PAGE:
FRC determined to push through bank reorganization: minutes.
The Financial Reconstruction Commission (FRC), the predecessor of the Financial Services Agency (FSA), set out to push through a major reorganization of 17 major Japanese banks immediately after its inauguration in December 1998, according to minutes of the FRC's meetings disclosed Friday by the FSA.
The FRC, a government agency that was disbanded in January for replacement by the FSA, was charged with disposing of failed financial institutions and helping major banks strengthen capital bases.
According the minutes of its first seven meetings from December 1998 to January 1999, the FRC also conducted a detailed study to devise a standard for injecting public funds into banks to bolster their weak capital bases.
The minutes, which were published at the request of Kyodo News under the Information Disclosure Law, are the first FRC meeting minutes ever to be made public.
The minutes show the FRC wanted banks requesting public fund injections to write off bad loans incurred during the era of an asset price bubble.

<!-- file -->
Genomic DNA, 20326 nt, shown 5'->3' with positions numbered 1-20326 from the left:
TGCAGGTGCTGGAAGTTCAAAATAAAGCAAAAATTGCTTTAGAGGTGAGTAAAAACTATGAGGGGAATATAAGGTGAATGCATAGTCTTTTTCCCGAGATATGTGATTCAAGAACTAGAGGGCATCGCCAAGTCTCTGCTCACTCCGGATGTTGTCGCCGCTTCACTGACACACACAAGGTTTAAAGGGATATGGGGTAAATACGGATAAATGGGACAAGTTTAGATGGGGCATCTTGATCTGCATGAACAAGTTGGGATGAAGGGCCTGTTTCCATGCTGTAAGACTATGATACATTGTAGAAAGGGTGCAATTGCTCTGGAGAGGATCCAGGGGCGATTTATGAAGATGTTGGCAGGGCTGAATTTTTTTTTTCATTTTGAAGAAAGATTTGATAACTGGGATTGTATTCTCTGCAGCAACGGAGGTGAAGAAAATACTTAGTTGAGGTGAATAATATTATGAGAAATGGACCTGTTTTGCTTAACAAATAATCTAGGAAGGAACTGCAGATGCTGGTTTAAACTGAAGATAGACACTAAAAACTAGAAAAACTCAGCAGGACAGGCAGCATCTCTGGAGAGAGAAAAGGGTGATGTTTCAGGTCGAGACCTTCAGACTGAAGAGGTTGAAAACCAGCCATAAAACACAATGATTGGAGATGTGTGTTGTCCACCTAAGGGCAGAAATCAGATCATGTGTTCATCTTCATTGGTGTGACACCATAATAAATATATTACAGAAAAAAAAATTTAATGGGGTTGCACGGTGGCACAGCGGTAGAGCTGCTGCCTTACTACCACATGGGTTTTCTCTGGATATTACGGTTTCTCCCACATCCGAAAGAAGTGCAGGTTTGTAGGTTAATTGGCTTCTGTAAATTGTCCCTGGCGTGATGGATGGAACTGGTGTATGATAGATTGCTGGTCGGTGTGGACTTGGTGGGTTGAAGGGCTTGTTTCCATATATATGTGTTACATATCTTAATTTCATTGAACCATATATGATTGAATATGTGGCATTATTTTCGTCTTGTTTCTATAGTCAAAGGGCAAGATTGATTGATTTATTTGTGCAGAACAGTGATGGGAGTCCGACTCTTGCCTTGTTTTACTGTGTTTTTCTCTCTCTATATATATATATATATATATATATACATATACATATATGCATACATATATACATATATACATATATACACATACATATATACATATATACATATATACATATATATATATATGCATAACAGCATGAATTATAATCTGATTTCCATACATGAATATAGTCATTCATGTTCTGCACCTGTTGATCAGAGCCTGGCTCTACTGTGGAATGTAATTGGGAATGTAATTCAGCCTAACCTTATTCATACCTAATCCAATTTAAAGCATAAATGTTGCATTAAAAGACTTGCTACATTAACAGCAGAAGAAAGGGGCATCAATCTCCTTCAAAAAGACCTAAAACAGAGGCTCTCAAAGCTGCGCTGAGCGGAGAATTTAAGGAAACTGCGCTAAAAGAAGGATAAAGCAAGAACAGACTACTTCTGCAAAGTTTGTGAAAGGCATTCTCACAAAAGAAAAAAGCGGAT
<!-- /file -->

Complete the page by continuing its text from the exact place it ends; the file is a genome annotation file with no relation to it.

The agency also required the banks to deal strictly with classification of their loan portfolios and in setting aside loan-loss reserves, the minutes said.
The FRC commissioners were generally skeptical about moves by banks to forgive their loans to troubled corporate borrowers such as construction companies.
During one meeting, one commissioner said there were too many major banks in Japan, while another commissioner said he wanted banks that lacked competitiveness to exit from the market.
During the two years of its existence, the FRC helped a total of 25 banks boost their capital with injections of public money. The group held a total of 216 meetings over the two years.
The minutes of the other meetings are expected to be published sequentially by the end of March 2002, FSA officials said.
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|Publication:||Japan Weekly Monitor|
|Date:||Jun 11, 2001|
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